Inflammation is a ubiquitous factor accompanying normal aging and neurodegeneration, and recent studies indicate a major contribution of inducible cyclooxygenase (COX-2) and its downstream prostaglandin signaling pathways in modulating neuroinflammatory responses and neuronal function. We have previously shown that the prostaglandin PGE2 receptor EP4 suppresses innate immune responses in models of systemic inflammation. Here we investigated the role of the EP4 receptor in models of Parkinson's disease (PD). Systemic co-administration of the EP4 agonist ONO-AE1-329 with the neurotoxin 1-methyl-4-phenyl-1,2,3,6-tetrahydropyridine (MPTP) prevented loss of dopaminergic (DA) neurons in the substantia nigra pars compacta (SNpc) without significant changes in glial activation, suggesting a potent neuroprotective effect of EP4 signaling in this acute model of DA neuronal loss. Cell-specific conditional ablation of EP4 in Cd11bCre;EP4lox/lox mice exacerbated MPTP-associated glial activation and T-cell infiltration in SNpc, consistent with anti-inflammatory functions of microglial EP4 signaling. In vitro, in primary microglia stimulated with oligomeric α-synuclein, EP4 receptor activation suppressed generation of pro-inflammatory and oxidative stress factors. Taken together, these findings suggest a dual neuroprotective and anti-inflammatory mechanism of action by the EP4 receptor in models of PD.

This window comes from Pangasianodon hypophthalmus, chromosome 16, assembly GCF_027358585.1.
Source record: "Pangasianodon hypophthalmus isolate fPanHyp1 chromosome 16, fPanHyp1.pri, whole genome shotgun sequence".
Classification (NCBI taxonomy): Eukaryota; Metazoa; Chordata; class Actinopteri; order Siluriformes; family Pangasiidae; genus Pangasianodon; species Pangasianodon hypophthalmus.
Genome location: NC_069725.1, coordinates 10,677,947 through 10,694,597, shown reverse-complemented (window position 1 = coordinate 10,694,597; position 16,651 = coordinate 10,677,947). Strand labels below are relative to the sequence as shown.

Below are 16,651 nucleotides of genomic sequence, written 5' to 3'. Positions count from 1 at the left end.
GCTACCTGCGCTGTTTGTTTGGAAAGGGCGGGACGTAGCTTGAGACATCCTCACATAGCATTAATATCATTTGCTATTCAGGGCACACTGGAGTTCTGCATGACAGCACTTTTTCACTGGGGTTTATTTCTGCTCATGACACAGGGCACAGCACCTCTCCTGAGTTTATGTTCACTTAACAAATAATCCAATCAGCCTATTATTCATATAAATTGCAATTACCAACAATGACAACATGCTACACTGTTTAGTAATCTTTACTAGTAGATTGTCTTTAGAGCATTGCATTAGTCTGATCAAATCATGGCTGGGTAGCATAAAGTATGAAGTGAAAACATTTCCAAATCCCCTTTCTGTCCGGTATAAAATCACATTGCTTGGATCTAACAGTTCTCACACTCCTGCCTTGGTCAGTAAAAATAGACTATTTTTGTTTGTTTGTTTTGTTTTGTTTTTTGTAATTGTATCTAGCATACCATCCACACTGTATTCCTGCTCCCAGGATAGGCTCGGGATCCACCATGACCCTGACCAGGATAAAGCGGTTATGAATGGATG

Keywords: Alpha synuclein; EP4 receptor; GPCR; Microglia; Neuroinflammation; PGE2; Parkinson’s disease.